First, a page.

High-quality fish oil improves harmful lipoproteins more

Fish and krill oil could reduce the levels of cardiovascular risk factors. However, the PhD thesis of Amanda Rundblad indicates that the quality of fish oil is important for the effect.


MAIN RESULTS:

  1. High-quality fish oil has a more favourable effect on specific lipoproteins compared to oxidised fish oil.

  2. Both krill oil and recommended consumption of fish have benefitial effects on cardiovascular risk factors.
  3. Krill oil supplementation alters the expression of several genes related to glucose and cholesterol metabolism.

THESIS DEFENCE:

Thesis: Marine omega-3 fatty acids from different dietary sources and effects on cardiovascular risk markers
Candidate: Amanda Rundblad
Time: June 4, 2018 at 14:45
Place: Oslo Metropolitan University, Pilestredet 44: Auditorium V130
Link to university website (in Norwegian)


SUMMARY:

(1) High-quality fish oil reduced the concentration of intermediate-density lipoprotein particles and large, medium and small low-density liporotein particles more than oxidised fish oil and high-oleic sunflower oil. The concentrations of total lipids, phospholipids, total cholesterol, cholesteryl esters and free cholesterol in these lipoprotein subclasses were also reduced more with the high-quality fish oil.

54 participants received either high-quality fish oil, oxdised fish oil or high-oleic sunflower oil capsules for seven weeks. Lipoprotein subclasses were analysed by nuclear magnetic resonance spectroscopy.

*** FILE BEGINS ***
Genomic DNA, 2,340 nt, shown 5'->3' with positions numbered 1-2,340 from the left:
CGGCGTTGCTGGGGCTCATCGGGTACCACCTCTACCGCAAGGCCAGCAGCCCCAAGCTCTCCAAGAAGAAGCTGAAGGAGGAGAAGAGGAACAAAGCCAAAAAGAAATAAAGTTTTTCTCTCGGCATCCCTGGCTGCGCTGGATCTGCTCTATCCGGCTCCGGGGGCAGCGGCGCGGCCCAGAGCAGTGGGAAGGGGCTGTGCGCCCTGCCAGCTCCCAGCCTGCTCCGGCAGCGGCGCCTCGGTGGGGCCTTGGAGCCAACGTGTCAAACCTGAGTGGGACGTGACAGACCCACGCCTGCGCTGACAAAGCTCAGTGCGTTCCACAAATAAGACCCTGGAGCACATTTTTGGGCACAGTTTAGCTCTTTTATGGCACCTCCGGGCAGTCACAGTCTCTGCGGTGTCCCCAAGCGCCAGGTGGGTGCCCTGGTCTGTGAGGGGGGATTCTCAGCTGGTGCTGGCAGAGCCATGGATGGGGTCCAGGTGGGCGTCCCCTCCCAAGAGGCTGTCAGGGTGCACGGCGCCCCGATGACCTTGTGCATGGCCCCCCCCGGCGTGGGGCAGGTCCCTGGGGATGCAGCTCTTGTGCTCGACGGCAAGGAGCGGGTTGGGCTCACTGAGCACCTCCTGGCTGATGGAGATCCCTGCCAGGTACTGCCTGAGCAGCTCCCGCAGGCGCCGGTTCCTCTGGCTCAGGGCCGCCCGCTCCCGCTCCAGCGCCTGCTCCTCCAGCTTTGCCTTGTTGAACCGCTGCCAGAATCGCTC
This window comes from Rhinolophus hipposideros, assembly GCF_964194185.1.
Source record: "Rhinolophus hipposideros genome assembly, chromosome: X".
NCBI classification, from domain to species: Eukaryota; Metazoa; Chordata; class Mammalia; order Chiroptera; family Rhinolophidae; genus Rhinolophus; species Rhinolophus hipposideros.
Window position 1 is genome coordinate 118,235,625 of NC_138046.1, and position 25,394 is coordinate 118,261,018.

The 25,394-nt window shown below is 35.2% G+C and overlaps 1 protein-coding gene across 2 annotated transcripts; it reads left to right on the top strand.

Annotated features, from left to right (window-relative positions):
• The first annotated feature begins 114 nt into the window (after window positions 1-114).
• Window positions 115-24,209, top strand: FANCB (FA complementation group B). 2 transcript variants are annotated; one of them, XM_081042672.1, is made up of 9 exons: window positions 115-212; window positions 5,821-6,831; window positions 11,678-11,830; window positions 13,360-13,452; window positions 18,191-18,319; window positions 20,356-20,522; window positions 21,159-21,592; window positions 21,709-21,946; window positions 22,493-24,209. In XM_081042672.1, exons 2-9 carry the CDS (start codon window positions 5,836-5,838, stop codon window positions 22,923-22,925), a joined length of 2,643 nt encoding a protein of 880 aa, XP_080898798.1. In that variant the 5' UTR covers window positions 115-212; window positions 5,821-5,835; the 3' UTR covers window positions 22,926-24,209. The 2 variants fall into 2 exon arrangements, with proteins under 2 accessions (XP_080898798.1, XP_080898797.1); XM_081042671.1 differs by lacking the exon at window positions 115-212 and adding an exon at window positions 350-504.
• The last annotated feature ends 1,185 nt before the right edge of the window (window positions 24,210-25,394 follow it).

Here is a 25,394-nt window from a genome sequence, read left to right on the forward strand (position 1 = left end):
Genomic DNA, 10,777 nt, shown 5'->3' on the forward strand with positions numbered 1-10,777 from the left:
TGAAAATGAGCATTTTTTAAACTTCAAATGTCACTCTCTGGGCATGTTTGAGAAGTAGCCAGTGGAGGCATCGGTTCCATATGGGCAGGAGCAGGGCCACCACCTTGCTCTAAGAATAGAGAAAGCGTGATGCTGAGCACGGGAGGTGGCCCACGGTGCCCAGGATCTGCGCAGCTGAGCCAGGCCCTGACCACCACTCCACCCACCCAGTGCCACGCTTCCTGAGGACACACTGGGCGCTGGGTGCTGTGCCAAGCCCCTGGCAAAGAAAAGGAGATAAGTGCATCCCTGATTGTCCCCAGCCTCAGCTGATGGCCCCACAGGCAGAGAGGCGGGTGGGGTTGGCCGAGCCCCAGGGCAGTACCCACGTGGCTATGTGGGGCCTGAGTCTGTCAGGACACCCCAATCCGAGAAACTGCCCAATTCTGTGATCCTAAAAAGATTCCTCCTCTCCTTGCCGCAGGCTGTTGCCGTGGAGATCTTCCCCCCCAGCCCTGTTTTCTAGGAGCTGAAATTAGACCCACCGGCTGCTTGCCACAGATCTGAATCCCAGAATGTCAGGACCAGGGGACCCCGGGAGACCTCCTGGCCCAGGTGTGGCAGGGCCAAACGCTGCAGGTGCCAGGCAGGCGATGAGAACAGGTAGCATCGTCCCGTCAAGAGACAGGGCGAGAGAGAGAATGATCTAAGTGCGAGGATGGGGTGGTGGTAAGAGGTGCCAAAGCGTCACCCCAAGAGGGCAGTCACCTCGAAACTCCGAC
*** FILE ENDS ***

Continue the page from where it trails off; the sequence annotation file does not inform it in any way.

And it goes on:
(2) Omega-3 fatty acids from fish or krill oil did not reduce triglyceride leves in healthy subjects. However, krill oil reduced blood glucose, and regular intake of fish increased D vitamin levels compared to sunflower oil.

The randomised study compared krill oil supplementation with the intake of fish with similar amounts of omega-3 fatty acids. 36 healthy subjects received either fish according to dietary guidelines, krill oil or sunflower oil for eight weeks.

(3) The mRNA expression of four genes were differently altered by krill oil, fish and sunflower oil. Moreover, within-group analyses showed that krill oil reduced the expression of 13 genes, many of which are involved in glucose and cholesterol metabolism. Sunflower oil reduced several genes related to inflammation, but there were no between-group differences in circulating inflammatory markers.


REFERENCES:

(1) Rundblad, A., Holven, K. B., Ottestad, I., Myhrstad, M. C., & Ulven, S. M. (2017). High-quality fish oil has a more favourable effect than oxidised fish oil on intermediate-density lipoprotein and LDL subclasses: a randomised controlled trialBritish Journal of Nutrition117(9), 1291-1298.

(2) Rundblad, A., Holven, K. B., Bruheim, I., Myhrstad, M. C., & Ulven, S. M. (2018). Effects of krill oil and lean and fatty fish on cardiovascular risk markers: a randomised controlled trialJournal of Nutritional Science7.

(3) Rundblad, A., Holven, K. B., Bruheim, I., Myhrstad, M. C., & Ulven, S. M. (2018). Effects of fish and krill oil on gene expression in peripheral blood mononuclear cells and circulating markers of inflammation: a randomised controlled trialJournal of nutritional science7.